Second, is the halakhic category of met mitzvah, the unclaimed corpse. Exhibit promoters maintain that the bodies on display are not those of prisoners, but are unclaimed corpses. Even if this is true, Jewish tradition holds that we have a positive duty to go out of our way to perform the urgent mitzvah of burial for an abandoned body. If necessary, the High Priest himself was to become ritually impure on behalf of such an individual, so significant was this mitzvah. In Jewish law, the fact that a corpse is “unclaimed” provides no license to use it for our own purposes; rather, it triggers a duty to provide an immediate honorable burial.
If, however, Assemblywoman Ma’s bill becomes law, and such exhibitions are only mounted with the prior consent of those on display, would this effectively remove all halakhic objections? Hardly. The proposed bill requires that “the public display of human remains must be regulated to protect individual bodily integrity, as well as the social and cultural values of the state.” Clearly, Jews should have a voice in the formulation of the “social and cultural values of the state.” Even if consent were obtained, “the social and cultural values” of Judaism would still oppose such displays for four additional reasons:
First, when death occurs, Judaism invokes the principle of kevod ha-met, the honor due to the dead individual. Honoring the dead means handling a body with all the dignity that would be in evidence if the person were alive. Kevod ha-met also implies that, since the body is regarded as God’s property, it should be restored to God’s earth as expeditiously as possible. We are to go back speedily to the divine dust from whence we came. Consequently, to preserve a body is anathema to our tradition.
The Torah itself instructs us to bury with dispatch. Embalming was seen as “Egyptian practice,” only to be undertaken in highly exceptional circumstances. If embalming is an undesirable impediment, and a dishonor to the dead, how much the more so would Judaism forcefully reject the permanent plastination of the body.
Second, Judaism is utterly opposed to any viewing of the dead. Once the soul has departed from the body, the body, though precious, represents the husk of what was a living human person, now absent the soul that once animated him/her. The true essence of what constituted the “divine image” has departed. From the standpoint of Judaism, to view the dead when stripped of the animating life-force, is to view one denuded of this essence, an unacceptable breach of human propriety. When we behold the dead, we do not see individuals at their “best,” but at their “worst,” in what is literally a dehumanized state. Judaism, which even rejects open caskets at funerals, cannot possibly countenance the notion of exhibiting the dead in an ongoing public display.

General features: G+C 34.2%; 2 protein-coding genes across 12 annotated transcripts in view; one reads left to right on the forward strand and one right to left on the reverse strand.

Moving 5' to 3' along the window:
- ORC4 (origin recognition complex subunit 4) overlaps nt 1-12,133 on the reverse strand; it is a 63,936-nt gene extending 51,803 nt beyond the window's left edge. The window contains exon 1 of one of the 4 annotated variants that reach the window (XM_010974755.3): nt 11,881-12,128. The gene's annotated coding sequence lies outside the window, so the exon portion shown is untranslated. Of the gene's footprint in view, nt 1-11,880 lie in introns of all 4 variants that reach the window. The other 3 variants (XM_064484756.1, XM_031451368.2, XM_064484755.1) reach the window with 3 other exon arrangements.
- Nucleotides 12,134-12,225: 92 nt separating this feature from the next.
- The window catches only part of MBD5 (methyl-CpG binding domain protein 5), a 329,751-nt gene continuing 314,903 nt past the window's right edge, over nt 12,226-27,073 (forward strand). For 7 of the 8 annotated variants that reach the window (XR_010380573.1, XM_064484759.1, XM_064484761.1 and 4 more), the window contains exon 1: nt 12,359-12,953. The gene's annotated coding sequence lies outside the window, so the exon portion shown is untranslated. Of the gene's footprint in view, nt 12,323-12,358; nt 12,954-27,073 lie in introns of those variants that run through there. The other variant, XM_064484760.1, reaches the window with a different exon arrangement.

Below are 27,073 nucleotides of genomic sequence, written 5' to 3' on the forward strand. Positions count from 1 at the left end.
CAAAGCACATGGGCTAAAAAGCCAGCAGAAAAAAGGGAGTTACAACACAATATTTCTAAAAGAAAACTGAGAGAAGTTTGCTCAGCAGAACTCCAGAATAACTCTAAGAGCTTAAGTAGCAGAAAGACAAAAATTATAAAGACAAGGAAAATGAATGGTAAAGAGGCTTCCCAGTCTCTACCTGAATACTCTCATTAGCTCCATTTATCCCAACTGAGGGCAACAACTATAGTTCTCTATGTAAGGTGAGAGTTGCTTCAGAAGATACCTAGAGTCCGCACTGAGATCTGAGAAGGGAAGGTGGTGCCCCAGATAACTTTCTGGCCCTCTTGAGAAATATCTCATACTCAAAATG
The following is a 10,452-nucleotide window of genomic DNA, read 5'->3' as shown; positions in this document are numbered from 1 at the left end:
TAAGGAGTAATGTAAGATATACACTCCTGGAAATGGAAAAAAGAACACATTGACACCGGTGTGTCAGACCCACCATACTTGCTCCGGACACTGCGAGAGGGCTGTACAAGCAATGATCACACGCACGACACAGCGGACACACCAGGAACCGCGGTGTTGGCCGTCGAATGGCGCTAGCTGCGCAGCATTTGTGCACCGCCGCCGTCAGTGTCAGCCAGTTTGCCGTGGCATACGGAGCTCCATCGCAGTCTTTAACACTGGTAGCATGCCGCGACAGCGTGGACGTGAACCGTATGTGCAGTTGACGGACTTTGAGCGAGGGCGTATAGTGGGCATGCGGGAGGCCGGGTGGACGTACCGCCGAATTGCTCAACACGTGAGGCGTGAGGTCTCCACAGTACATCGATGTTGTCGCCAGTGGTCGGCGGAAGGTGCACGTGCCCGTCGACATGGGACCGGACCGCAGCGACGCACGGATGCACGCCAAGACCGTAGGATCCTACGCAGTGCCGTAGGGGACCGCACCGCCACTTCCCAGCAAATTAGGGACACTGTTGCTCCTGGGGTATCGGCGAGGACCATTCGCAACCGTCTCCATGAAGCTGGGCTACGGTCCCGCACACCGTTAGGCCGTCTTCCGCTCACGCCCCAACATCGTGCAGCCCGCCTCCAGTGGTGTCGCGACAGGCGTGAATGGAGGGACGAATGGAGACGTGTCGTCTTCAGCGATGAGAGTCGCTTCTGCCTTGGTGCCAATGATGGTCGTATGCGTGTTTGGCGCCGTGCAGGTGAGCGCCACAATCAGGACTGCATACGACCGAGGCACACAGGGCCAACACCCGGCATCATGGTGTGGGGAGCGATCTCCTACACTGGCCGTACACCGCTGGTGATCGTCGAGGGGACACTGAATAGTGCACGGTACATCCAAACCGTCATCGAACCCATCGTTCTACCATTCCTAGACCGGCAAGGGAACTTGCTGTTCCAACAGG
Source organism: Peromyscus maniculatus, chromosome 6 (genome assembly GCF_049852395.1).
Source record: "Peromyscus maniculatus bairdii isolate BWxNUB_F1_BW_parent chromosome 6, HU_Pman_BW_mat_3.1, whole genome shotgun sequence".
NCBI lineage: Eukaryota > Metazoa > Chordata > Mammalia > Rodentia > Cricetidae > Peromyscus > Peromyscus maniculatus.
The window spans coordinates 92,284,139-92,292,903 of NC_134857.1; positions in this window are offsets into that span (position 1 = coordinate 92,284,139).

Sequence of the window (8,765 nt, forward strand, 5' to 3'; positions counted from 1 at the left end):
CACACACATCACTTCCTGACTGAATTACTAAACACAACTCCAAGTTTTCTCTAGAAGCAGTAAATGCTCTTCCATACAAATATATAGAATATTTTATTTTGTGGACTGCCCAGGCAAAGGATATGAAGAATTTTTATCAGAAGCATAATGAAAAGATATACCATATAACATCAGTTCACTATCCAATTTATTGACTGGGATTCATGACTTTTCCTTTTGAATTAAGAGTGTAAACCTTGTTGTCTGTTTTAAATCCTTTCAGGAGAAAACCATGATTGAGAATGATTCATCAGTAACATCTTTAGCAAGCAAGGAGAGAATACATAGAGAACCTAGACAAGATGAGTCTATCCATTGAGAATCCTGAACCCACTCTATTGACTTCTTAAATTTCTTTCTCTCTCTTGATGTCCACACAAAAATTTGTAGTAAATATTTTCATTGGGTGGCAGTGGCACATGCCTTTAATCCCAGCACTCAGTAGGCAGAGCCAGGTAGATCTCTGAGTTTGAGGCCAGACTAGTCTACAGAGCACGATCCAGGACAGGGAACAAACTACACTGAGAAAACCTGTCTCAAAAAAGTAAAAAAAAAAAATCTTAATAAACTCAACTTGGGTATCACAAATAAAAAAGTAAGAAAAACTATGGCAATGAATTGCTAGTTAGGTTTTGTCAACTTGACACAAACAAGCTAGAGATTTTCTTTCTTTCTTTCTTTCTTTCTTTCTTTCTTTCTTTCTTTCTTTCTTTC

Third is the issue of tzniut, modesty. Our tradition is appropriately sensitive to this important matter in a way that has been lost to many in contemporary society. The Talmud teaches that what is ervah, sexually suggestive, should be covered. There is, of course, debate among Jews as to what exactly needs to be clothed; there is, however, no debate that the suggestive posing of these “Bodies” exhibits contravenes Jewish understandings of tzniut. Such public immodesty is not only disrespectful to the dead, but a direct violation of Jewish teachings on how our bodies are to be valued.
Fourth, the Talmud (Avodah Zarah 29b) directly prohibits profiting from a dead body. Those staging these exhibits are in plain transgression of this precept. According to this profiting prohibition, organ donation might be regarded as problematic were it not for the fact that pikuach nefesh, saving a life, overrides the prohibition. It should be clear, however, that even if health-enhancing insights are obtained by seeing a “Bodies” exhibition, any positive health effect would be far too remote to be considered pikuach nefesh.
There will be those who will say that these stipulations apply to Jews and Jewish bodies, and not to non-Jews and non-Jewish bodies. Technically, they may be correct. To make such an assertion, however, is to hold a rather myopic view of Judaism. As Rabbi J. David Bleich has written, “The absence of a formal interdiction does not serve to render a practice innocuous in nature. Refusal to become complicit in the moral degeneration of society by personal participation and financial support is certainly an appropriate Jewish reaction.” If the halakhic categories by which we are commanded are designed to elevate us to the highest levels of conduct, then they represent insights that are surely worthy of being shared broadly.
THE JEWISH CITIZEN